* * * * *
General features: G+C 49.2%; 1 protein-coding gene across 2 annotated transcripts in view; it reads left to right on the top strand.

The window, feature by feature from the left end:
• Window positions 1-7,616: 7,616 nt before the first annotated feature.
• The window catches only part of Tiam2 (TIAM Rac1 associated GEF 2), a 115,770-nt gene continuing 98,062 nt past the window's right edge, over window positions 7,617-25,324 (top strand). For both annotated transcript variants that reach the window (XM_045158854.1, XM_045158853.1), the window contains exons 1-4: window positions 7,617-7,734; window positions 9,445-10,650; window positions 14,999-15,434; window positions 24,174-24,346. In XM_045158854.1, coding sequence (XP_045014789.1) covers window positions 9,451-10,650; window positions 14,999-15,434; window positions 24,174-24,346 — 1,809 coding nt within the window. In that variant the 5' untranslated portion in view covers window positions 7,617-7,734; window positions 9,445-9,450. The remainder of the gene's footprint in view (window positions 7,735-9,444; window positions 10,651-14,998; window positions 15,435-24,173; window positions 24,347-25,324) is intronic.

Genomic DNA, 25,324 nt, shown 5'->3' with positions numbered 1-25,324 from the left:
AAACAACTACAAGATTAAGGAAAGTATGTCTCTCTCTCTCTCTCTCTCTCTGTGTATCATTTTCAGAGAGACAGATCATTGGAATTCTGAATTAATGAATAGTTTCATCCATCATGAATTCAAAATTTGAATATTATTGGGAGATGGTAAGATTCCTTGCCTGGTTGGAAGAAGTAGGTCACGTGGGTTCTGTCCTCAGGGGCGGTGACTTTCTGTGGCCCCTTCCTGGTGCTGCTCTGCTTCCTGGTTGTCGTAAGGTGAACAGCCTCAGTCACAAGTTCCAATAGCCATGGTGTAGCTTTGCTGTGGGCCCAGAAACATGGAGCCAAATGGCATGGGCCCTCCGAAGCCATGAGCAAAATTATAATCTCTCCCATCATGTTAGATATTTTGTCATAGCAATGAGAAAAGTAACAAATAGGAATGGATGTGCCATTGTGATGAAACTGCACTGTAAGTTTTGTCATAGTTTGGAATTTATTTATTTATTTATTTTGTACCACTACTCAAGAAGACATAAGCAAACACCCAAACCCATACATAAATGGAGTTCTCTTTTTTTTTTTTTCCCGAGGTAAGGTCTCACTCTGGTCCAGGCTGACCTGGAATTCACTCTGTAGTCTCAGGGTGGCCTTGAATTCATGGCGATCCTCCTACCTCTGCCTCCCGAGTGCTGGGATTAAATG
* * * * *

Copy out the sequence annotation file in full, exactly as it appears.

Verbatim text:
General features: G+C 49.2%; 1 protein-coding gene across 2 annotated transcripts in view; it reads left to right on the top strand.

The window, feature by feature from the left end:
• Window positions 1-7,616: 7,616 nt before the first annotated feature.
• The window catches only part of Tiam2 (TIAM Rac1 associated GEF 2), a 115,770-nt gene continuing 98,062 nt past the window's right edge, over window positions 7,617-25,324 (top strand). For both annotated transcript variants that reach the window (XM_045158854.1, XM_045158853.1), the window contains exons 1-4: window positions 7,617-7,734; window positions 9,445-10,650; window positions 14,999-15,434; window positions 24,174-24,346. In XM_045158854.1, coding sequence (XP_045014789.1) covers window positions 9,451-10,650; window positions 14,999-15,434; window positions 24,174-24,346 — 1,809 coding nt within the window. In that variant the 5' untranslated portion in view covers window positions 7,617-7,734; window positions 9,445-9,450. The remainder of the gene's footprint in view (window positions 7,735-9,444; window positions 10,651-14,998; window positions 15,435-24,173; window positions 24,347-25,324) is intronic.

Genomic DNA, 25,324 nt, shown 5'->3' with positions numbered 1-25,324 from the left:
AAACAACTACAAGATTAAGGAAAGTATGTCTCTCTCTCTCTCTCTCTCTCTGTGTATCATTTTCAGAGAGACAGATCATTGGAATTCTGAATTAATGAATAGTTTCATCCATCATGAATTCAAAATTTGAATATTATTGGGAGATGGTAAGATTCCTTGCCTGGTTGGAAGAAGTAGGTCACGTGGGTTCTGTCCTCAGGGGCGGTGACTTTCTGTGGCCCCTTCCTGGTGCTGCTCTGCTTCCTGGTTGTCGTAAGGTGAACAGCCTCAGTCACAAGTTCCAATAGCCATGGTGTAGCTTTGCTGTGGGCCCAGAAACATGGAGCCAAATGGCATGGGCCCTCCGAAGCCATGAGCAAAATTATAATCTCTCCCATCATGTTAGATATTTTGTCATAGCAATGAGAAAAGTAACAAATAGGAATGGATGTGCCATTGTGATGAAACTGCACTGTAAGTTTTGTCATAGTTTGGAATTTATTTATTTATTTATTTTGTACCACTACTCAAGAAGACATAAGCAAACACCCAAACCCATACATAAATGGAGTTCTCTTTTTTTTTTTTTCCCGAGGTAAGGTCTCACTCTGGTCCAGGCTGACCTGGAATTCACTCTGTAGTCTCAGGGTGGCCTTGAATTCATGGCGATCCTCCTACCTCTGCCTCCCGAGTGCTGGGATTAAATG